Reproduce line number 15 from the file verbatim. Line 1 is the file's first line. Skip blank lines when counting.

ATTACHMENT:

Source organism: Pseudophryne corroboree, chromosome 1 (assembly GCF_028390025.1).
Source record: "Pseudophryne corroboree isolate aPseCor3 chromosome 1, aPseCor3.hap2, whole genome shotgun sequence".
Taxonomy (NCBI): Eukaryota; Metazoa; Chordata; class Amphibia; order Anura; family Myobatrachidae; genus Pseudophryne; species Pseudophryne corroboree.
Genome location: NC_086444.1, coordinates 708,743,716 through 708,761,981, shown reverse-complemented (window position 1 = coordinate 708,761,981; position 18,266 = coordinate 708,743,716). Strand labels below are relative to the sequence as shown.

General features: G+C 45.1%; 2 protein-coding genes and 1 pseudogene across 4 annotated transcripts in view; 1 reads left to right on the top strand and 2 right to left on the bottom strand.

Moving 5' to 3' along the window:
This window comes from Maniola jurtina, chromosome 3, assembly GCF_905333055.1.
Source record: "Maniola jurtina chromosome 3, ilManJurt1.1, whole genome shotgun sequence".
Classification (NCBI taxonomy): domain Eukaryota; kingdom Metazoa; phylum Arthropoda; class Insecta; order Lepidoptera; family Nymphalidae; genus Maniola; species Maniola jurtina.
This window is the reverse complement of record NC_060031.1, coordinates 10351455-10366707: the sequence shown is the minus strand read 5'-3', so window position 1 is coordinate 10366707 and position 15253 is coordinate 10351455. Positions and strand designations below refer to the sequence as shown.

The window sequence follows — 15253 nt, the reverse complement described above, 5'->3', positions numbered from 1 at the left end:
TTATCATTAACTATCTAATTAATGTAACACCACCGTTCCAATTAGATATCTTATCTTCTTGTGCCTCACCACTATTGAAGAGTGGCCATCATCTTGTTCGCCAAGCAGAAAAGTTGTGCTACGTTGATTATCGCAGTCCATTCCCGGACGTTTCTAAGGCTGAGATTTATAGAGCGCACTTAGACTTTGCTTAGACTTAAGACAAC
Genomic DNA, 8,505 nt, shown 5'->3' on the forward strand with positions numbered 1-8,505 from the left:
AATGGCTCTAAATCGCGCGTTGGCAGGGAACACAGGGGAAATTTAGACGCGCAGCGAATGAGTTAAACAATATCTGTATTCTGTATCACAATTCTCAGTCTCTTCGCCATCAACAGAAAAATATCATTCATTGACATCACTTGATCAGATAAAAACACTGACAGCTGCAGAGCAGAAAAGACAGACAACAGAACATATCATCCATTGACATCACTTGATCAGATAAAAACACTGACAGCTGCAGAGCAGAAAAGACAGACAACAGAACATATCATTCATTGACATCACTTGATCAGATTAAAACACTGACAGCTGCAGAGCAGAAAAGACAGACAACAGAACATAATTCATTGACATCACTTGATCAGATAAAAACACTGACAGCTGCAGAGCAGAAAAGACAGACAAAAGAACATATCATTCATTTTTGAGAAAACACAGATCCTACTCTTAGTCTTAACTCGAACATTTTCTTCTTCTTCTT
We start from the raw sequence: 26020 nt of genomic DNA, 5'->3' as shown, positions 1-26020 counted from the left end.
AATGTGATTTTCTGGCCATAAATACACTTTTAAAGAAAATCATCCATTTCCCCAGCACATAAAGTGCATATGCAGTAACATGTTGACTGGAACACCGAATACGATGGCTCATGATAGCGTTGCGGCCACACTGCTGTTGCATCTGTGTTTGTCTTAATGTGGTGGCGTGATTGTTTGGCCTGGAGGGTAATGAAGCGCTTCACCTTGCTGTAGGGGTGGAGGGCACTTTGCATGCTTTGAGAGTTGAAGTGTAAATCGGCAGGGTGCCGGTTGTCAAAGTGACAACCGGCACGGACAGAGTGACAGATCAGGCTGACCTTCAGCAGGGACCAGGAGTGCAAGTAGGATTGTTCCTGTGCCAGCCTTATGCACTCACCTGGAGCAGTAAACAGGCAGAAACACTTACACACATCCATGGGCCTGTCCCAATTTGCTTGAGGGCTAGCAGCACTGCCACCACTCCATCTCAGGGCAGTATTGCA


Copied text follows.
We start from the raw sequence: 26020 nt of genomic DNA, 5'->3' as shown, positions 1-26020 counted from the left end.